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Episode 040 – What is authenticity, how to spot inauthentic people, why people behave inauthentically, how to become your authentic self, why it’s critical to your success and more

Show Notes – Episode 040 – What is authenticity, how to spot inauthentic people, why people behave inauthentically, how to become your authentic self, why it’s critical to your success and more

The difference between someone who is famous or not, successful or not, a personal brand or not, a leader or not, influencer or not, happy or not can be boiled down to one word. Authenticity. The former feel and speak their truth internally and externally. The latter speak the truth internally and externally which they think the other person(s) want to hear. The latter is common and doesn’t define whether or not you are good or bad. But it does define the lack of success you see in your life.

For that reason, we wanted to talk and expand on the topic of Authenticity to help you get closer to your truth by answering the following questions:

  • What does authenticity mean to myself and Rohan? Two different generations view on authenticity today?
  • How can you spot someone who is being inauthentic?
  • How can you spot it within yourself?
  • Why do people behave in an inauthentic way (when they may not actually want to)?
  • What is the impact of behaving in an inauthentic way?
  • What’s the difference between being authentic and being good or bad?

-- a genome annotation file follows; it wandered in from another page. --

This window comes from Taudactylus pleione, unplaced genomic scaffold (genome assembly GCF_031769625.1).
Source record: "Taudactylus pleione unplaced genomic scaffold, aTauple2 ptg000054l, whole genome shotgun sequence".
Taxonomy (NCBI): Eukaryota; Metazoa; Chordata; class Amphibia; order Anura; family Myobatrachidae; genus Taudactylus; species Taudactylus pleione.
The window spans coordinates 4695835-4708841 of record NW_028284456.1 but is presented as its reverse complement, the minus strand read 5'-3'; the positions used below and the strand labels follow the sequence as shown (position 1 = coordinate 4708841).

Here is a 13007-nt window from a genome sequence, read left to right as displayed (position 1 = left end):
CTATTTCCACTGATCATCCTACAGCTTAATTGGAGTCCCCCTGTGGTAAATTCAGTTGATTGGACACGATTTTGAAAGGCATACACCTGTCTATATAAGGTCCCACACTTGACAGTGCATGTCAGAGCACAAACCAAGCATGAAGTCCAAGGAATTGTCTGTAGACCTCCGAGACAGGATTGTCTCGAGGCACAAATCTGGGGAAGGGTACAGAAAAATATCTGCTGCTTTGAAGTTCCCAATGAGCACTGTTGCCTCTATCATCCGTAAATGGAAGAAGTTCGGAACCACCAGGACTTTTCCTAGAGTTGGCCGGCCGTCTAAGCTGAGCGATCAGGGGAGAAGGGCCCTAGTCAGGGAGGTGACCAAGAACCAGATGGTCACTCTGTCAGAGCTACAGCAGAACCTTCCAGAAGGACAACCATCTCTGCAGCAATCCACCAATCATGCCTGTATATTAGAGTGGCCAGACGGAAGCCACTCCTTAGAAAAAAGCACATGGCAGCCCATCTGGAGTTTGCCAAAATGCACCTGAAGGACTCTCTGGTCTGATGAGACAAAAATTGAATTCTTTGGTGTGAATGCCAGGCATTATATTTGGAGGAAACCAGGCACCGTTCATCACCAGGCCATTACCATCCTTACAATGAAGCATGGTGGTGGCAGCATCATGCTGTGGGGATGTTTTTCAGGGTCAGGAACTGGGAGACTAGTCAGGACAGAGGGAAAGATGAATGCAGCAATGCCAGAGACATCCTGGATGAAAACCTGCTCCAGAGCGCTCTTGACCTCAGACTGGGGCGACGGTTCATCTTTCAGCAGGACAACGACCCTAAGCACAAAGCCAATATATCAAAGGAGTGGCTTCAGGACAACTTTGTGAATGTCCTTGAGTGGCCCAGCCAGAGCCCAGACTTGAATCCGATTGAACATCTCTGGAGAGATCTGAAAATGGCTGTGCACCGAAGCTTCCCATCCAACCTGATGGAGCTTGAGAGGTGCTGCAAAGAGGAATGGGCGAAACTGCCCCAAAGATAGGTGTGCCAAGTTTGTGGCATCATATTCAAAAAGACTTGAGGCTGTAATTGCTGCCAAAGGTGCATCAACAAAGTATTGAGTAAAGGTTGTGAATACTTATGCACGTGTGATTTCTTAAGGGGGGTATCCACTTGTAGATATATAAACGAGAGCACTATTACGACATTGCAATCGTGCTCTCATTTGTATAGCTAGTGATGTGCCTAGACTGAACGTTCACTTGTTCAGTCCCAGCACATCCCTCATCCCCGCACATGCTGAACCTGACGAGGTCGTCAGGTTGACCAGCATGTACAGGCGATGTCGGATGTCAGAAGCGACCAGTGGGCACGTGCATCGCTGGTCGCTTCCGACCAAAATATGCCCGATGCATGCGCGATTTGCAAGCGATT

• Can someone be fully authentic 100% of the time?
  • Who are real-life examples of authentic people?
  • What if anything can someone do who feels inauthentic get closer to being themselves, their true self?
  • And so much more…

Affiliate disclaimer: NO links on this page or products discussed during the episode have an affiliate or advertising association with the Seekardo Show. Please support us via the supporter programme if you wish to help.

Harms: Hello, it’s Harms here and welcome to the Seekardo show. 

Now today, myself and Ro are talking about the subject of authenticity because often we will be bike riding and we will be talking about some of the videos, some of the messages, some of the pictures that come our way and it’s normally to do with pitching something for business, property or they’re saying, hey Ro, hey Harms we need some help in the area of communication, public speaking, that’s more specifically Ro’s domain.